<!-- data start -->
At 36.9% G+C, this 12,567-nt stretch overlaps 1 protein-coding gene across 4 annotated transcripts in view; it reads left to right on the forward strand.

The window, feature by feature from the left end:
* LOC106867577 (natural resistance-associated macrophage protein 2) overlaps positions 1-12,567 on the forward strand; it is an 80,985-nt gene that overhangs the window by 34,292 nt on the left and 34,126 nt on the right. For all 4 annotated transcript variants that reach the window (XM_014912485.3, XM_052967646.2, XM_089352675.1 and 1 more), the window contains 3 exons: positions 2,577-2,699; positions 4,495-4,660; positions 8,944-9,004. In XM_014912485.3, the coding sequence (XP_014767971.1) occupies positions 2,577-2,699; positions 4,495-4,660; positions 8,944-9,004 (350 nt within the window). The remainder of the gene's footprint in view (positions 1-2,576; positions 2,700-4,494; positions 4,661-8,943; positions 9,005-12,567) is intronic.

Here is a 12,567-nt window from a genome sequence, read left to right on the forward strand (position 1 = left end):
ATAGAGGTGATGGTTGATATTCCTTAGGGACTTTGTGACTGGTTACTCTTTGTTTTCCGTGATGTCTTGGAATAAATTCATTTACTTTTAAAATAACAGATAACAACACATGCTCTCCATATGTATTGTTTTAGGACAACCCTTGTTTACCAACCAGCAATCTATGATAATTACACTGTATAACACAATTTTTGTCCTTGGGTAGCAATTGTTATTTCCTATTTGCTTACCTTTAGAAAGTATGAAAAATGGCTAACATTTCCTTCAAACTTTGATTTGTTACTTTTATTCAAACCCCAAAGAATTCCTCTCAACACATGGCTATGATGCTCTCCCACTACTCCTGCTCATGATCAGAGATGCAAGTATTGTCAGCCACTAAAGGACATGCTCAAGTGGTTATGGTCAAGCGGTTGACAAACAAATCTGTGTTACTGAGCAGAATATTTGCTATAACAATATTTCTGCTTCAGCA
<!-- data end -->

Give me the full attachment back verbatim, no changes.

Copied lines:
At 36.9% G+C, this 12,567-nt stretch overlaps 1 protein-coding gene across 4 annotated transcripts in view; it reads left to right on the forward strand.

The window, feature by feature from the left end:
* LOC106867577 (natural resistance-associated macrophage protein 2) overlaps positions 1-12,567 on the forward strand; it is an 80,985-nt gene that overhangs the window by 34,292 nt on the left and 34,126 nt on the right. For all 4 annotated transcript variants that reach the window (XM_014912485.3, XM_052967646.2, XM_089352675.1 and 1 more), the window contains 3 exons: positions 2,577-2,699; positions 4,495-4,660; positions 8,944-9,004. In XM_014912485.3, the coding sequence (XP_014767971.1) occupies positions 2,577-2,699; positions 4,495-4,660; positions 8,944-9,004 (350 nt within the window). The remainder of the gene's footprint in view (positions 1-2,576; positions 2,700-4,494; positions 4,661-8,943; positions 9,005-12,567) is intronic.

Here is a 12,567-nt window from a genome sequence, read left to right on the forward strand (position 1 = left end):
ATAGAGGTGATGGTTGATATTCCTTAGGGACTTTGTGACTGGTTACTCTTTGTTTTCCGTGATGTCTTGGAATAAATTCATTTACTTTTAAAATAACAGATAACAACACATGCTCTCCATATGTATTGTTTTAGGACAACCCTTGTTTACCAACCAGCAATCTATGATAATTACACTGTATAACACAATTTTTGTCCTTGGGTAGCAATTGTTATTTCCTATTTGCTTACCTTTAGAAAGTATGAAAAATGGCTAACATTTCCTTCAAACTTTGATTTGTTACTTTTATTCAAACCCCAAAGAATTCCTCTCAACACATGGCTATGATGCTCTCCCACTACTCCTGCTCATGATCAGAGATGCAAGTATTGTCAGCCACTAAAGGACATGCTCAAGTGGTTATGGTCAAGCGGTTGACAAACAAATCTGTGTTACTGAGCAGAATATTTGCTATAACAATATTTCTGCTTCAGCA